I love NAMI, and I love our consumer council here, and the people who are so dedicated to changing life for those of us with psychiatric disorders, and for educating the ignorant. I am so grateful to have this organization and these people in my life, and to have the opportunity to create change through this group. If you have a mental illness, or a family member has one, I highly suggest you check out the NAMI chapter in your area. NAMI has excellent resources, and they are all free. It can be a very supportive atmosphere, and it's also a way to get into the fight for equality. (Edit to add: NAMI is only available in the U.S., but I knwo there are similar groups throughout other parts of the world, such as Befrienders International).


  1. Hi Jen,
    Thanks for this post. I think it is great that you are involved in a group like that doing something to help those who are in dire straits. I really relate to what you said.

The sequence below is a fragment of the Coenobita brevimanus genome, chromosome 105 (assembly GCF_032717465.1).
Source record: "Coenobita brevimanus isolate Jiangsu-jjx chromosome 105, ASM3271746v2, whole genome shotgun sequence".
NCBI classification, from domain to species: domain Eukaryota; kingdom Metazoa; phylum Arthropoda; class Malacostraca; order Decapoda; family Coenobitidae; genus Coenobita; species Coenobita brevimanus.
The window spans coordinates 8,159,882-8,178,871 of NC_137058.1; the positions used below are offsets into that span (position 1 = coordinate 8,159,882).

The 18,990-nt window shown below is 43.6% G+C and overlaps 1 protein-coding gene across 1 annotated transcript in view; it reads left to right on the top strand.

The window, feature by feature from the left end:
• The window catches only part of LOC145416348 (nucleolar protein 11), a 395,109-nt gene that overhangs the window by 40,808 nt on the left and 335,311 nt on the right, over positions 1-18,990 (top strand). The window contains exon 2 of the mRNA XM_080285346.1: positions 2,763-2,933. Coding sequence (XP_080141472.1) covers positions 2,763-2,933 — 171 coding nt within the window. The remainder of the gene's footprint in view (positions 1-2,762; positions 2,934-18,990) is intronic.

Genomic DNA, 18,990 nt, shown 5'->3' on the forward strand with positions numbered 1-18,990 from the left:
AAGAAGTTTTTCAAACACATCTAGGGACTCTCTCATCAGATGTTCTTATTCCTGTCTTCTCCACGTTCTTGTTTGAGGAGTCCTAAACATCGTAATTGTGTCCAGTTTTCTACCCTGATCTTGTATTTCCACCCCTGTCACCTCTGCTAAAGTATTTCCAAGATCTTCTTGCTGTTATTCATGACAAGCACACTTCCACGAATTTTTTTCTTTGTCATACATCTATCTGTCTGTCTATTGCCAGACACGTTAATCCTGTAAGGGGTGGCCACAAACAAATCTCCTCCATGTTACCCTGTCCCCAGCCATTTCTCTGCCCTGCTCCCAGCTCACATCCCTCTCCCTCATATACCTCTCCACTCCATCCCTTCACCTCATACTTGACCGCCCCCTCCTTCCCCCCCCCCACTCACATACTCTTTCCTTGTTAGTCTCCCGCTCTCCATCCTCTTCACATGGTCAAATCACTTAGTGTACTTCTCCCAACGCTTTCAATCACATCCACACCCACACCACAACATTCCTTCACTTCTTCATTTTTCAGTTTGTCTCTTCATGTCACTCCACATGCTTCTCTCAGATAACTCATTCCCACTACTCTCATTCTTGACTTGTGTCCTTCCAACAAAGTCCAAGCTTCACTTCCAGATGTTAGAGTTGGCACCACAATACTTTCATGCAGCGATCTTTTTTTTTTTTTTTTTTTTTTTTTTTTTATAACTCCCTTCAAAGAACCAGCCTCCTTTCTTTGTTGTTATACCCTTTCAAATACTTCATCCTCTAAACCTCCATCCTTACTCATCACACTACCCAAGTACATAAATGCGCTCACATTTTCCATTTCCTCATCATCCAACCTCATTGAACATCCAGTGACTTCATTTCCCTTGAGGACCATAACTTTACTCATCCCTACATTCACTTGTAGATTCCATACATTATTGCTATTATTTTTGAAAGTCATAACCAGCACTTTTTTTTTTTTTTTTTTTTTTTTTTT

When I went through some of my worst times, I also had no one there to really understand or be there for me.

    It was not much fun, and I don't want anyone else to go through that same experience, so when I have come into contact with people who are struggling I have tried to be there for them and refer them to professionals when appropriate.

    Suffering from mental illness is not a pleasant state, but it does mean that we have an understanding that others don't, and we can use that to help those going through what we suffered.

    It is really good that you are doing that in an organized way, and I wish you all the best with your efforts. Keep fighting the good fight!